Open access peer-reviewed chapter

Energy-Aware High Performance Computing

Written By

Martin Wlotzka, Vincent Heuveline, Manuel F. Dolz, M. Reza Heidari, Thomas Ludwig, A. Cristiano I. Malossi and Enrique S. Quintana-Orti

Reviewed: 19 October 2016 Published: 22 March 2017

DOI: 10.5772/66404

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High performance computing centres consume substantial amounts of energy to power large-scale supercomputers and the necessary building and cooling infrastructure. Recently, considerable performance gains resulted predominantly from developments in multi-core, many-core and accelerator technology. Computing centres rapidly adopted this hardware to serve the increasing demand for computational power. However, further performance increases in large-scale computing systems are limited by the aggregate energy budget required to operate them. Power consumption has become a major cost factor for computing centres. Furthermore, energy consumption results in carbon dioxide emissions, a hazard for the environment and public health; and heat, which reduces the reliability and lifetime of hardware components. Energy efficiency is therefore crucial in high performance computing.


  • high performance computing
  • energy-aware numerics
  • energy profiling
  • energy-aware runtimes
  • energy-efficient multigrid

1. Introduction

Numerical simulations play a key role in scientific discovery. Modeling and simulation of physical processes is an enabling technology for investigations beyond the scope of theoretical analysis and experiments. Numerical simulations may yield insight in situations where technical, ethical, or financial issues prevent from experiments. This chapter presents an overview of basic methodologies in high performance computing (HPC) used for numerical simulations of physical processes. We discuss energy-aware parallelization techniques both for shared memory multicore platforms, as well as for distributed memory clusters.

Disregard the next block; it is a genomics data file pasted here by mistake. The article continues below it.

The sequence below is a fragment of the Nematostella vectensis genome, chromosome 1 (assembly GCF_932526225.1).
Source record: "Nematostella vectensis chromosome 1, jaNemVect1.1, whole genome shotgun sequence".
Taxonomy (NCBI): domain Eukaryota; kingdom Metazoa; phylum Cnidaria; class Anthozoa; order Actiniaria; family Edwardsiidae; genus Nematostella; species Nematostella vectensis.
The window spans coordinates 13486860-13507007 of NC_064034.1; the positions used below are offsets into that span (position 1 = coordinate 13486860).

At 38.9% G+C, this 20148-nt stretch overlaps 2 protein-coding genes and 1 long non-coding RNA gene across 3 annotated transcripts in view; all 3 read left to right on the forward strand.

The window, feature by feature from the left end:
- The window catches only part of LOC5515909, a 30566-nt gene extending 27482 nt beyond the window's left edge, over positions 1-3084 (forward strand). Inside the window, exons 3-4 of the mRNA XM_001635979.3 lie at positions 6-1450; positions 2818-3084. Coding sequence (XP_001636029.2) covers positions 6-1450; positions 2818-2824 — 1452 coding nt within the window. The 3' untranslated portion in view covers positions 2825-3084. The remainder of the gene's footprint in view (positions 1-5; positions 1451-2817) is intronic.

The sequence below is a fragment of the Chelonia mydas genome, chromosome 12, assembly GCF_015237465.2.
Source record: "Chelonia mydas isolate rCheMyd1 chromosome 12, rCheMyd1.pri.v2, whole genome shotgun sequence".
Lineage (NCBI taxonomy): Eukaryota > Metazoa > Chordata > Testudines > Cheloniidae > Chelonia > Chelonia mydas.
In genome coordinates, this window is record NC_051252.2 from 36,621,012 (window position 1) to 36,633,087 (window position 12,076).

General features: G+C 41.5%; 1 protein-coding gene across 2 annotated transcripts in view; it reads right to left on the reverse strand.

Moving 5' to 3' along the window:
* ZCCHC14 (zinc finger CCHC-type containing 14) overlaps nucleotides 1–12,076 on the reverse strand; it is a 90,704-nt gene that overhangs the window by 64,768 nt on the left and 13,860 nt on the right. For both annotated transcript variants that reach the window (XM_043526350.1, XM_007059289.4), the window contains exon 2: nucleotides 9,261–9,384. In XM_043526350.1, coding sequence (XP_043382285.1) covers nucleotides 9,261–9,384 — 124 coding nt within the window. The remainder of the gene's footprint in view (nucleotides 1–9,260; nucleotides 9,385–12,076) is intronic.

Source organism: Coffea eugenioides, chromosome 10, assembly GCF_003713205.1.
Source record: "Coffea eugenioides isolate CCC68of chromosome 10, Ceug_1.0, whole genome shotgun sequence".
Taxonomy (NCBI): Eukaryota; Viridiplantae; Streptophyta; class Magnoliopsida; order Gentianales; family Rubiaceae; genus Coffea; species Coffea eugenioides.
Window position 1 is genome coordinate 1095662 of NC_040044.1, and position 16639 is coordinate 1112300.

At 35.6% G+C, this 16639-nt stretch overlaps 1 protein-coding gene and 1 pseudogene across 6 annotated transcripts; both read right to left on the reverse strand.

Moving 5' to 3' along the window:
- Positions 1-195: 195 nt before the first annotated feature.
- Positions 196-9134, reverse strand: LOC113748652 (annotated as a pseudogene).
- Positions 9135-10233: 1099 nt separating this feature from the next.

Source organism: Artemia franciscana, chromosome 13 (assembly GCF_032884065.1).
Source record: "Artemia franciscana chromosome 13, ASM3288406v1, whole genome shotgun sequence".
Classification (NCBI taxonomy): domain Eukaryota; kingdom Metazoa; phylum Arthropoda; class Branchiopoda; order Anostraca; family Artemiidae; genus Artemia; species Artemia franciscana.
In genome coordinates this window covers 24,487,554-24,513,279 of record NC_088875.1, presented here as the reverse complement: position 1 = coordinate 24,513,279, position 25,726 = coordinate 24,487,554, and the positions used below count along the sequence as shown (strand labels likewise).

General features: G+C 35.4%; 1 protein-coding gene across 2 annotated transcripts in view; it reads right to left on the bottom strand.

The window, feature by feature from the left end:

We outline a class of discretization methods that can be used to deal with physical models which are described by partial differential equations (PDEs) in Section 2. We demonstrate that solving algebraic systems of equations, and in particular solving linear systems, is at the heart of many simulations. In Section 3, we present techniques for power tracing and analysis of scientific applications. Section 4 is devoted to the energy characterization of the sparse matrix-vector multiplication. This is one of the fundamental numerical building blocks used in many solver methods. In Section 5, we focus on energy-aware runtimes for numerical linear algebra on multicore processors. Finally, we present a distributed memory parallelization of linear algebra operations and energy-efficient techniques for multigrid methods in Section 6.


2. Numerical simulation of physical processes modelled by partial differential equations

We depict the discretization methods and parallelization techniques by means of two prototypical partial differential equations, namely the Poisson’s equation and the continuity equation. Poisson’s equation can be used to model a steady state temperature distribution in a continuum, where the solution represents the equilibrium state. The time-dependent continuity equation can be used to model the temporal evolution of a conserved physical quantity. In our examples, we restrict to the case of two spatial dimensions. We outline the basic discretization methodology of the finite difference method (FDM) and of the finite element method (FEM) for Poisson’s equation, and of the finite volume method (FVM) for the continuity equation. The goal is to show that these three methods have in common the translation of the underlying model equations into a finite-dimensional system of algebraic equations, either linear or nonlinear. The solution to the algebraic equations represents the numerical solution of the model. Thus, performing numerical simulations often requires to solve algebraic systems of equations. Therefore, the linear system solver is the crucial part of many simulations. This is also true for nonlinear systems, since these are often solved by means of Newton-type methods that use a sequence of linear systems to approximate the nonlinear solution.

2.1. Poisson’s equation